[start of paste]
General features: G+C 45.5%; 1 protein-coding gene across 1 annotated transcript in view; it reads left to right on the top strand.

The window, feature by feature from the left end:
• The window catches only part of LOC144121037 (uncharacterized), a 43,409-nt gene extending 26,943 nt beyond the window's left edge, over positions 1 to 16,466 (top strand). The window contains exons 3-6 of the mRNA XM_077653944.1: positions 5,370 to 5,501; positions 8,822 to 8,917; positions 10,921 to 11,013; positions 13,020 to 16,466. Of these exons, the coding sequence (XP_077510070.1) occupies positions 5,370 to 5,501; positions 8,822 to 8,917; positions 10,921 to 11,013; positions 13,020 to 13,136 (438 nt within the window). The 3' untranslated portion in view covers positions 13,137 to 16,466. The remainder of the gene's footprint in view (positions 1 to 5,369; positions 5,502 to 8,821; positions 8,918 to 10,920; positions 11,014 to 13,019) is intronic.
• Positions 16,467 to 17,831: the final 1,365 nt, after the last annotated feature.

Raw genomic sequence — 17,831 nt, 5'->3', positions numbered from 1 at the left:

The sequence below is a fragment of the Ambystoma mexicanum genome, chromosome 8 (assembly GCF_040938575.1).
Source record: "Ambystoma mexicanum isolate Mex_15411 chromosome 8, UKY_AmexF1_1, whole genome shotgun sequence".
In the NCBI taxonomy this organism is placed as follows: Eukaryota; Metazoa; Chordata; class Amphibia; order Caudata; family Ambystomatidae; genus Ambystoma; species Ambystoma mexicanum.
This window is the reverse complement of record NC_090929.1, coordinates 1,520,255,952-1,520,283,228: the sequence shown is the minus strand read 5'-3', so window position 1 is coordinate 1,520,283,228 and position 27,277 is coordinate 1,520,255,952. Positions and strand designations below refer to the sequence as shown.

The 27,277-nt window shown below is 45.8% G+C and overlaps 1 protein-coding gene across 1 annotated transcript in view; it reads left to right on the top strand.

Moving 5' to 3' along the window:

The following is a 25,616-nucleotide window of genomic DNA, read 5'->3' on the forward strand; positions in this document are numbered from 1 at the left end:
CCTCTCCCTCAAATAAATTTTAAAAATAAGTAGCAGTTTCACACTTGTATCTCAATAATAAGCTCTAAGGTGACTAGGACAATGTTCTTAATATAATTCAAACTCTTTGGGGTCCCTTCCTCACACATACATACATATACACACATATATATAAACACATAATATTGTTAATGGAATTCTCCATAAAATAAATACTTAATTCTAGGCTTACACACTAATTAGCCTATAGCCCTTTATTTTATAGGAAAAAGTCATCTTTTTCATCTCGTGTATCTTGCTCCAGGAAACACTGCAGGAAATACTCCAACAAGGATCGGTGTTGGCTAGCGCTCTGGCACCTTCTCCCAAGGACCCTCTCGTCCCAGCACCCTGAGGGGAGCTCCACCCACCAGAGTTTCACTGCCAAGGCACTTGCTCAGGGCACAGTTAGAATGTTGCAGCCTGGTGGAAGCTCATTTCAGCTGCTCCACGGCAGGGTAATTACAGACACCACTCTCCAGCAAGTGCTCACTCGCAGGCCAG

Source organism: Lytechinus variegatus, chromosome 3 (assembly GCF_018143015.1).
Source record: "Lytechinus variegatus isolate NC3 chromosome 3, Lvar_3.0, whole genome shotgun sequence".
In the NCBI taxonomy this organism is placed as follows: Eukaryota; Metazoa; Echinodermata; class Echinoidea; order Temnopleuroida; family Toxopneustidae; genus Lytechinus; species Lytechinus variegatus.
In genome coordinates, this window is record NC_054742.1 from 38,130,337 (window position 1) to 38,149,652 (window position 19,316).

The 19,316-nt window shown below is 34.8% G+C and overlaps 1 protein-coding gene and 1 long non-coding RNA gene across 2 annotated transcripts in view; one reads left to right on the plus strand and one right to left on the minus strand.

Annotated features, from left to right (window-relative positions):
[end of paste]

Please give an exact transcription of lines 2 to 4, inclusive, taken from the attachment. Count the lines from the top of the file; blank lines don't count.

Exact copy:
The window, feature by feature from the left end:
• The window catches only part of LOC144121037 (uncharacterized), a 43,409-nt gene extending 26,943 nt beyond the window's left edge, over positions 1 to 16,466 (top strand). The window contains exons 3-6 of the mRNA XM_077653944.1: positions 5,370 to 5,501; positions 8,822 to 8,917; positions 10,921 to 11,013; positions 13,020 to 16,466. Of these exons, the coding sequence (XP_077510070.1) occupies positions 5,370 to 5,501; positions 8,822 to 8,917; positions 10,921 to 11,013; positions 13,020 to 13,136 (438 nt within the window). The 3' untranslated portion in view covers positions 13,137 to 16,466. The remainder of the gene's footprint in view (positions 1 to 5,369; positions 5,502 to 8,821; positions 8,918 to 10,920; positions 11,014 to 13,019) is intronic.
• Positions 16,467 to 17,831: the final 1,365 nt, after the last annotated feature.